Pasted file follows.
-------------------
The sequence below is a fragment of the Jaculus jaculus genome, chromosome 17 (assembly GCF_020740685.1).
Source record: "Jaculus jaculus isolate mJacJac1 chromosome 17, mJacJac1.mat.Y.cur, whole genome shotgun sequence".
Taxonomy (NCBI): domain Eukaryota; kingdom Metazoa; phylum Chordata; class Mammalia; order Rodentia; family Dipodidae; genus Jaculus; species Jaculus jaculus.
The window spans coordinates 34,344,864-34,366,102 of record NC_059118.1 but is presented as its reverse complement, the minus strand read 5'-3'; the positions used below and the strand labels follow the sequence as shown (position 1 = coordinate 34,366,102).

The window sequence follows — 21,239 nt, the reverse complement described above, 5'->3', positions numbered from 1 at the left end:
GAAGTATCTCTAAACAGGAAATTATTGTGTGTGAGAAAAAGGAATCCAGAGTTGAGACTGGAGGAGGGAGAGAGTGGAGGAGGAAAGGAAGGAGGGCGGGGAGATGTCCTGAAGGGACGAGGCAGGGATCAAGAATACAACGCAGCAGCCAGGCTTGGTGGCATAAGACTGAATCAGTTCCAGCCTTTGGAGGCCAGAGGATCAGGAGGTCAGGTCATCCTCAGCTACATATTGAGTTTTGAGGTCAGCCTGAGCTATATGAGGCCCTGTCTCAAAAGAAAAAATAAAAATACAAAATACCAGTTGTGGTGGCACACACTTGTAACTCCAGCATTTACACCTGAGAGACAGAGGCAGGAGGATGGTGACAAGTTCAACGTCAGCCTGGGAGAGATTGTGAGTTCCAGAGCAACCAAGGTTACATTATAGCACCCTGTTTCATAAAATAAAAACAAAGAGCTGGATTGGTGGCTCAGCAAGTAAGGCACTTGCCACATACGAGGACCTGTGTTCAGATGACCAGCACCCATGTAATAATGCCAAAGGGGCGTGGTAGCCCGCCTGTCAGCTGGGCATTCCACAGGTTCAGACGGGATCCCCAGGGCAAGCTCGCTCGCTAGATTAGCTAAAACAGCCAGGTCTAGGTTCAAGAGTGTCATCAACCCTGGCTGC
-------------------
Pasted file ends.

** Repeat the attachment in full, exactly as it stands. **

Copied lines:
The sequence below is a fragment of the Jaculus jaculus genome, chromosome 17 (assembly GCF_020740685.1).
Source record: "Jaculus jaculus isolate mJacJac1 chromosome 17, mJacJac1.mat.Y.cur, whole genome shotgun sequence".
Taxonomy (NCBI): domain Eukaryota; kingdom Metazoa; phylum Chordata; class Mammalia; order Rodentia; family Dipodidae; genus Jaculus; species Jaculus jaculus.
The window spans coordinates 34,344,864-34,366,102 of record NC_059118.1 but is presented as its reverse complement, the minus strand read 5'-3'; the positions used below and the strand labels follow the sequence as shown (position 1 = coordinate 34,366,102).

The window sequence follows — 21,239 nt, the reverse complement described above, 5'->3', positions numbered from 1 at the left end:
GAAGTATCTCTAAACAGGAAATTATTGTGTGTGAGAAAAAGGAATCCAGAGTTGAGACTGGAGGAGGGAGAGAGTGGAGGAGGAAAGGAAGGAGGGCGGGGAGATGTCCTGAAGGGACGAGGCAGGGATCAAGAATACAACGCAGCAGCCAGGCTTGGTGGCATAAGACTGAATCAGTTCCAGCCTTTGGAGGCCAGAGGATCAGGAGGTCAGGTCATCCTCAGCTACATATTGAGTTTTGAGGTCAGCCTGAGCTATATGAGGCCCTGTCTCAAAAGAAAAAATAAAAATACAAAATACCAGTTGTGGTGGCACACACTTGTAACTCCAGCATTTACACCTGAGAGACAGAGGCAGGAGGATGGTGACAAGTTCAACGTCAGCCTGGGAGAGATTGTGAGTTCCAGAGCAACCAAGGTTACATTATAGCACCCTGTTTCATAAAATAAAAACAAAGAGCTGGATTGGTGGCTCAGCAAGTAAGGCACTTGCCACATACGAGGACCTGTGTTCAGATGACCAGCACCCATGTAATAATGCCAAAGGGGCGTGGTAGCCCGCCTGTCAGCTGGGCATTCCACAGGTTCAGACGGGATCCCCAGGGCAAGCTCGCTCGCTAGATTAGCTAAAACAGCCAGGTCTAGGTTCAAGAGTGTCATCAACCCTGGCTGC